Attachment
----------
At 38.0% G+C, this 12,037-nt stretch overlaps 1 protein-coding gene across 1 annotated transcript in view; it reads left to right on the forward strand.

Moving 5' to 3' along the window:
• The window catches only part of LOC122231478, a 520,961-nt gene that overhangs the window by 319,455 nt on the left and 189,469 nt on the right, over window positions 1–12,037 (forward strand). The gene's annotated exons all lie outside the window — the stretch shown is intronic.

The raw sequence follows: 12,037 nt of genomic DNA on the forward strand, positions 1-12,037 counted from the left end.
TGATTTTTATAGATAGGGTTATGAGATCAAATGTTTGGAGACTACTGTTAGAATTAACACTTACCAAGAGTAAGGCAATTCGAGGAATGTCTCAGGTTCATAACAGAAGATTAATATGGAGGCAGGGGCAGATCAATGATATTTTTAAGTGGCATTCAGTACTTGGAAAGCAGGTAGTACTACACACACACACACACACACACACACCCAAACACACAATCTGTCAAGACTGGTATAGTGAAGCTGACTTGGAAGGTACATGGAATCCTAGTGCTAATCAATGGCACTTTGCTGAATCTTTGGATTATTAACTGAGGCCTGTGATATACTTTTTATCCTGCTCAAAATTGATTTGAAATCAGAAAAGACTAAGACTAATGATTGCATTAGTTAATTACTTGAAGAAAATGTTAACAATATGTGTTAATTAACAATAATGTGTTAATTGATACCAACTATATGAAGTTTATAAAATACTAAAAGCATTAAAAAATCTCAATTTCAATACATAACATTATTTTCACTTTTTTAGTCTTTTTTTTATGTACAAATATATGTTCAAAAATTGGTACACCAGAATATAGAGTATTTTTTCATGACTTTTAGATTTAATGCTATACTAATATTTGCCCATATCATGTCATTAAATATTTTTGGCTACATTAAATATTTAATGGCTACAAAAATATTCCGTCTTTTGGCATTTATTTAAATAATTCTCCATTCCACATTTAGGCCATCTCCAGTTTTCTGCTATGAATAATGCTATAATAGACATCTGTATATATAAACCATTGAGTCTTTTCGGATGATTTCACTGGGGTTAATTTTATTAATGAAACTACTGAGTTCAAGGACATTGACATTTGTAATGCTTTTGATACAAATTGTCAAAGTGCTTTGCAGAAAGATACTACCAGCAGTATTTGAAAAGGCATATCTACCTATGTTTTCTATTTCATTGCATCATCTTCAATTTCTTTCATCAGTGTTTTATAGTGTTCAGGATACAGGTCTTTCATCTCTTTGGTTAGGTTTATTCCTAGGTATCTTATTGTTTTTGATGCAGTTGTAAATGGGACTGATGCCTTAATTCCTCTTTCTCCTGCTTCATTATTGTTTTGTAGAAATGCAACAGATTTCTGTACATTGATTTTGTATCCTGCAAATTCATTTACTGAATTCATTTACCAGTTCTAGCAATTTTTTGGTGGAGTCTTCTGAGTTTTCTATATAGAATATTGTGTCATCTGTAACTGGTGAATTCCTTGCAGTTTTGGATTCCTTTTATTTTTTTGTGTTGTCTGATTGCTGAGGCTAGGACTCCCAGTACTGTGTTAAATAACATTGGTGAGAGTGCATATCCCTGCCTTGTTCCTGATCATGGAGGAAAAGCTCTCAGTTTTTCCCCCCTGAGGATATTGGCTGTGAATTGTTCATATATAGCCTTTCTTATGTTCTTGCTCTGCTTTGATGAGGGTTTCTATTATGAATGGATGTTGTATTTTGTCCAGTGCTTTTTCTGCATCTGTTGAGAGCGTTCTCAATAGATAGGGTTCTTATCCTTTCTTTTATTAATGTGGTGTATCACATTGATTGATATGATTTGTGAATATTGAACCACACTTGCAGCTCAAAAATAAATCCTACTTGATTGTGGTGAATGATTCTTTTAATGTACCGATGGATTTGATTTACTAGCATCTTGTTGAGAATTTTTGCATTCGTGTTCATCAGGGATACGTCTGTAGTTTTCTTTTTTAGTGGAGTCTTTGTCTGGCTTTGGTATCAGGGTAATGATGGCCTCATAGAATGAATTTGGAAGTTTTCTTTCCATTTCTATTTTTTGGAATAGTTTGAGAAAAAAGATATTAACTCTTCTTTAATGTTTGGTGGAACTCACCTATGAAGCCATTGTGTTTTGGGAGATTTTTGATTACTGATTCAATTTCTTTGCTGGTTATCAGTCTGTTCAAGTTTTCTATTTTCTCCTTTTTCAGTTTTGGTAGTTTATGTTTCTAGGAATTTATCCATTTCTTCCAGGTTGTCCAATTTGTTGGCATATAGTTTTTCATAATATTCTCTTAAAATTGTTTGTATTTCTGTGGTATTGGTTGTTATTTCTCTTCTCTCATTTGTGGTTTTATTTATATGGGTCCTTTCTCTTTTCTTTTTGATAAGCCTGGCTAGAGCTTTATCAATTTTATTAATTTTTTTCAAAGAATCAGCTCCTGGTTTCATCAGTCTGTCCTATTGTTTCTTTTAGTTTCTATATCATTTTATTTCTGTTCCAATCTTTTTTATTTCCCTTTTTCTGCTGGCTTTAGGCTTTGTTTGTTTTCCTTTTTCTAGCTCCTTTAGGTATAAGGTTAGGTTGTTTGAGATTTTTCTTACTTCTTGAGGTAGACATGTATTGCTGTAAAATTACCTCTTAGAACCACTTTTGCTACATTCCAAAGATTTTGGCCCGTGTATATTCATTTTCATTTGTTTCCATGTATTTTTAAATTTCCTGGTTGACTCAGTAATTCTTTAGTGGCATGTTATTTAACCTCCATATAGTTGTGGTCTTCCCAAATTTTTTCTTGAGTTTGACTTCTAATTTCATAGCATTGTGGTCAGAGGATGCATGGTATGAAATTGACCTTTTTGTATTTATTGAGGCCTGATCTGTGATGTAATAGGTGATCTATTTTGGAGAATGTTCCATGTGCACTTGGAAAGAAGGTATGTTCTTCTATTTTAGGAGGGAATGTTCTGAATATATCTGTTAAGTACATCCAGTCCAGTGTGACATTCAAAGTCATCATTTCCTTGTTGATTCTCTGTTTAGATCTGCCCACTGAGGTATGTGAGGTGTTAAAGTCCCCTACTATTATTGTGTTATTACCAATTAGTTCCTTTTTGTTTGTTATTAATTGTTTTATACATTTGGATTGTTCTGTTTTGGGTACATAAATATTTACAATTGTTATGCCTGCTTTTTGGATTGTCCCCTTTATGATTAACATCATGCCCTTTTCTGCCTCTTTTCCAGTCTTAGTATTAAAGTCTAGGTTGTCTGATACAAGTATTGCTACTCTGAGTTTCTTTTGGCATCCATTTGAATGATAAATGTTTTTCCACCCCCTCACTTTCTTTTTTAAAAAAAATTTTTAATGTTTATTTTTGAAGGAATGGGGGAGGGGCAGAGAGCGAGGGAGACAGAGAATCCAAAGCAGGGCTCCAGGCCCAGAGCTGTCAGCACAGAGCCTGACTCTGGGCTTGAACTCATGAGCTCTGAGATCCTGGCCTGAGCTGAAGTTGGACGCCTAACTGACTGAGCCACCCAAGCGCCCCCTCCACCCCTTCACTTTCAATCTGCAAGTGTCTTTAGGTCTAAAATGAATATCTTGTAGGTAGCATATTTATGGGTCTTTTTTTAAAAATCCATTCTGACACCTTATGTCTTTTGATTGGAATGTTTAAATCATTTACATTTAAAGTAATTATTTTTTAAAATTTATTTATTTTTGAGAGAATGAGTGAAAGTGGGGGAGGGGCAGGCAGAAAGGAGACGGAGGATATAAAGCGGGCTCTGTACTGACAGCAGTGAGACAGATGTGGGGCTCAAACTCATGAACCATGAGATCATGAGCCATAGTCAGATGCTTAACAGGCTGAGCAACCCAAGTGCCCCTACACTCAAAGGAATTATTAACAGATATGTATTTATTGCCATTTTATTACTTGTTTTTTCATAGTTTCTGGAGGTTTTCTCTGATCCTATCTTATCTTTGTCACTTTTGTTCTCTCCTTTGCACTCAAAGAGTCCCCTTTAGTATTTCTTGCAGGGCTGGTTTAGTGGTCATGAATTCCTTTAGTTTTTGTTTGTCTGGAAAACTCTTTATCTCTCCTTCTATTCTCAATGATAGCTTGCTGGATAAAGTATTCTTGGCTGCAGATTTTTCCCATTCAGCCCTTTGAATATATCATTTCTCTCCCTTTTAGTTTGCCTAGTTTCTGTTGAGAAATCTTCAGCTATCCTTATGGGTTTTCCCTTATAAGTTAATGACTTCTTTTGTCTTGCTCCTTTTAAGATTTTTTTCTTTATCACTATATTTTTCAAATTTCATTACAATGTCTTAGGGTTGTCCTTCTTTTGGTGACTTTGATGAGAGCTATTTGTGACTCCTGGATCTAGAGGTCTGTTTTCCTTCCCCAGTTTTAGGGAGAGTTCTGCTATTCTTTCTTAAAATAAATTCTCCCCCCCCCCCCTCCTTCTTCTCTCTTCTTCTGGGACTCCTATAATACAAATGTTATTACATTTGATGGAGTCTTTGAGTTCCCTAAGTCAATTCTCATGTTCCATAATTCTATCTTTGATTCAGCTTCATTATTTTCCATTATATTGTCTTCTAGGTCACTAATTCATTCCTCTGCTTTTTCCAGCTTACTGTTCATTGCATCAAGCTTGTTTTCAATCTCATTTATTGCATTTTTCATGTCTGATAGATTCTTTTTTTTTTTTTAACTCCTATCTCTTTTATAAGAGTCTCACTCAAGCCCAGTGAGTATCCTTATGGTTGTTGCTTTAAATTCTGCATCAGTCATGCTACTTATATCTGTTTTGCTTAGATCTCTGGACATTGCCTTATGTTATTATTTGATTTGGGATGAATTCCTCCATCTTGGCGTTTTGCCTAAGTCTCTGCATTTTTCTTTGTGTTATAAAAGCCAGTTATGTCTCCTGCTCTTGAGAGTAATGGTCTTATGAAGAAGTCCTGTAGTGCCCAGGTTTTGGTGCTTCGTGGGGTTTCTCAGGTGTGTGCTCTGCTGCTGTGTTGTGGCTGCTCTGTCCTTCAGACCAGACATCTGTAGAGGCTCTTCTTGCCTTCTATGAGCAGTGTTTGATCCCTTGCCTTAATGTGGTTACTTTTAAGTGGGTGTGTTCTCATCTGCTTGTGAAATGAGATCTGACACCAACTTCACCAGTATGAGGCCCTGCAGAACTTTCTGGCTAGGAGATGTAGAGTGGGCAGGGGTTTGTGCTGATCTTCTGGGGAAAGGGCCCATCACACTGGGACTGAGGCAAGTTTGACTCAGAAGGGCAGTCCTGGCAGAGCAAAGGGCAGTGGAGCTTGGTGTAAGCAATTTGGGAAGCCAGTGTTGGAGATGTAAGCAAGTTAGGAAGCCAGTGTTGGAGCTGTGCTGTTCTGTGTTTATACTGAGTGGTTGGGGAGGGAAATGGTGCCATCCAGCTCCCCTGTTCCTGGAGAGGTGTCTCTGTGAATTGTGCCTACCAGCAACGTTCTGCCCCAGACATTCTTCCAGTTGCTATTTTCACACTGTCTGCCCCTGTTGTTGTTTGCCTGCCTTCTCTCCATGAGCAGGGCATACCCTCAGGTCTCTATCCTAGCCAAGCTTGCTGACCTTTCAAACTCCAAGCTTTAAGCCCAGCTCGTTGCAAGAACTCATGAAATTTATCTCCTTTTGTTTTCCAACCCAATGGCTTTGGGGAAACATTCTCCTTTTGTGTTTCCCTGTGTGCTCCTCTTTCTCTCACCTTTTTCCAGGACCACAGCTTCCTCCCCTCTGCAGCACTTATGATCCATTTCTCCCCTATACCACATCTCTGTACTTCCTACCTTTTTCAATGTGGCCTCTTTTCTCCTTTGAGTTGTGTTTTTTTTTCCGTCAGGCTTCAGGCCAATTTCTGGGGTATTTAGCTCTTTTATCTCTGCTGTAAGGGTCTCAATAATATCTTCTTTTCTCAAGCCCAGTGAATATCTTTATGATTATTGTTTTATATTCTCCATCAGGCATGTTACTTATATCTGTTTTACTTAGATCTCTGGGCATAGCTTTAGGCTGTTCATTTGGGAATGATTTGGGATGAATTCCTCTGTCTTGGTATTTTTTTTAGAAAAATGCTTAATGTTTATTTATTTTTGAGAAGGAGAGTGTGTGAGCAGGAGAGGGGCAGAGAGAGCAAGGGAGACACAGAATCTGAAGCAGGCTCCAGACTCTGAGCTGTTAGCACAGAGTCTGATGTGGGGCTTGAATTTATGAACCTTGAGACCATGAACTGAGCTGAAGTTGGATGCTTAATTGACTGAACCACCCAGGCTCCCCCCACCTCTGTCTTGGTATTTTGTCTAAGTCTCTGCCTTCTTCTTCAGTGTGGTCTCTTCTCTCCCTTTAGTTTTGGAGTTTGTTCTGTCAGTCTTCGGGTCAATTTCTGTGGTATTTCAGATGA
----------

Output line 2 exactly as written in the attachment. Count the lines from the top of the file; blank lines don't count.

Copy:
Moving 5' to 3' along the window: